New rules on light pollution take effect in Czechia
New rules have just come into force in Czechia aiming to tackle the problem of light pollution. Their goal is to lower the negative impact on the health of people and wildlife by, for instance, setting a maximum level of illumination for street lighting.
Over 80 percent of people around the world currently live under an artificially lit sky at night. In Europe and North America, the number is even higher, with artificial light reaching even the most remote regions of wildlife.
Light pollution has grown by at least 50 percent over the past 25 years and affects not only our health and environment but also our energy consumption, says Ruskin Hartley, director of the International Dark Sky Association, who recently attended a conference on light pollution in Brno:
“By some estimates, in Europe alone, we are emitting 38 terawatt hours of energy each year just to light the night sky. That’s estimated to be at least 10 billion wasted euros.
“In terms of human health, we grew up as all living things did under natural day night cycle that we have essentially disrupted both by spending all our daytime indoors but also by exposing ourselves to high levels of light at night.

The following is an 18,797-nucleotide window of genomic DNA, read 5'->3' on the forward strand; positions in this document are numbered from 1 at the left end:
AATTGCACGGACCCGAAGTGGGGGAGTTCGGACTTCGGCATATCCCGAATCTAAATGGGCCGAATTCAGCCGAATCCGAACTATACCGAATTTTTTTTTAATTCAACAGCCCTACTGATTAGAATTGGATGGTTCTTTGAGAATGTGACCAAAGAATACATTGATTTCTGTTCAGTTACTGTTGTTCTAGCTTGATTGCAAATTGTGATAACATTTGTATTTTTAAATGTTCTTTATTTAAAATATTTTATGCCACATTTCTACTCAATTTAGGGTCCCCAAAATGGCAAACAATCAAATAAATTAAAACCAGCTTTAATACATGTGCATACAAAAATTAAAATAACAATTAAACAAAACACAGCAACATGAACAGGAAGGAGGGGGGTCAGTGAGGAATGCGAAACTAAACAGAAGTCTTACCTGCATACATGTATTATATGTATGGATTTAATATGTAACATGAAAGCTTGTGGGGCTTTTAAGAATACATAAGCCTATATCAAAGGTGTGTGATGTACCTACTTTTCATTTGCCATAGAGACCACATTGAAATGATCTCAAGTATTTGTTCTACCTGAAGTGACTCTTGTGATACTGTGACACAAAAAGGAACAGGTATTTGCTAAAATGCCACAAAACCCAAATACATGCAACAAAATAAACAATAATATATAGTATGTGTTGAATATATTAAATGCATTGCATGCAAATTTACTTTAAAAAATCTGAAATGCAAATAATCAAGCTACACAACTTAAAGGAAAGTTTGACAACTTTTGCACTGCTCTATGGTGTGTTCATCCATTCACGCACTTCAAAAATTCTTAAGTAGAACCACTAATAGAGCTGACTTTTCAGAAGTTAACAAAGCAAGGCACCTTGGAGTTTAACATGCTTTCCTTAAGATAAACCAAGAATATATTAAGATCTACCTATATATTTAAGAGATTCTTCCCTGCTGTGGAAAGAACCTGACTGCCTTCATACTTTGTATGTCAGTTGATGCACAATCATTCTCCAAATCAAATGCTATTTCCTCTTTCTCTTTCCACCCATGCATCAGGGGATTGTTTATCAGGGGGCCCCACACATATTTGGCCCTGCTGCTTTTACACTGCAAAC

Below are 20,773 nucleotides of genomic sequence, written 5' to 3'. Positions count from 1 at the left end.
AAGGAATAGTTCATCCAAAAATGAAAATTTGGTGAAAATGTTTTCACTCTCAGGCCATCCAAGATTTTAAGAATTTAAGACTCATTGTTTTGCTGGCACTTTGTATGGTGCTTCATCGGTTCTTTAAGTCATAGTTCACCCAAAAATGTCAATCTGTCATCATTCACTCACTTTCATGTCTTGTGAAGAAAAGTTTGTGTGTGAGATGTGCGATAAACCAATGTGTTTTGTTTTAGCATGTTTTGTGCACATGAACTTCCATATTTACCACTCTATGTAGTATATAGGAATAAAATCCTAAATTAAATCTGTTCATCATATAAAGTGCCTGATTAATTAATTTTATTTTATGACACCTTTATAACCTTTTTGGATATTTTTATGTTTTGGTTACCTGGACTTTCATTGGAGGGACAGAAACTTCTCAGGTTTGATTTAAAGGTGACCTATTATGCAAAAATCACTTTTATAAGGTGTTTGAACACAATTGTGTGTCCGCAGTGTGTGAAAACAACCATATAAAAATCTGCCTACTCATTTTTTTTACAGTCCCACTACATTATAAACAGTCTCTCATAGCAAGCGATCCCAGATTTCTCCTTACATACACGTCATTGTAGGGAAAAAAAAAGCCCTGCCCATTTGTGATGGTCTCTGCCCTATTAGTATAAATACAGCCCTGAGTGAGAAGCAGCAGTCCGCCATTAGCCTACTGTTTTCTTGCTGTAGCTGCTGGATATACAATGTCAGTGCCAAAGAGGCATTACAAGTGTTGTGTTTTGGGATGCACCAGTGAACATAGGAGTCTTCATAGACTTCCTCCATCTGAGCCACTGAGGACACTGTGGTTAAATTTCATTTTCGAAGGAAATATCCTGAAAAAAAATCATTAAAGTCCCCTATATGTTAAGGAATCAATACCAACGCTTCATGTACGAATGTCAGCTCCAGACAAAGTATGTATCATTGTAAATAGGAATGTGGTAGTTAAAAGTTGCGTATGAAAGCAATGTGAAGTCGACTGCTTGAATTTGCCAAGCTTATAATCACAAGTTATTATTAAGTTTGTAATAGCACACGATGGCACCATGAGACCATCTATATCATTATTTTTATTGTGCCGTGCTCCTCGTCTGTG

“The more we are learning about it the more we are learning that high levels of light pollution are associated with many of the ills in modern society.”
To address the problem, the Czech Ministry of the Environment has introduced a new set of rules, which aims to diminish the impact of excessive night lighting and protect both people and wildlife from the effects of light pollution.
The regulation, which came into force on Wednesday, is not legally binding, but acts as a guide for municipalities, for example when they are reconstructing public lighting, says Anna Pasková, head of the ministry’s Department of Environmental Policy and Sustainable Development:
“This standard will prevent the installation of lights with stark white light. It won’t concern lamps that were installed in the past, but the new ones should be made according to the recommended rules, so as to limit the distracting light.”
The new set of regulations specifies, for example, the colour, intensity and direction of light for different environments. It also regulates illuminated billboards and LED panels, says Mrs Pasková:
“There’s what we call a sign brightness - how brightly a LED panel or a billboard can shine. However, the standard doesn’t require the billboards or signboards turned off at night. That is something that should be addressed in the future, whether it is necessary to keep them illuminated when there are just a few people outside.”
The regulation of light pollution was one of the priorities of Czech EU presidency. Last October, experts from EU member states met at an international workshop in Brno and released an appeal for an EU-wide action on the problem.
Meanwhile, officials at the Ministry of the Environment are working on making the new regulations part of a binding decree in the near future.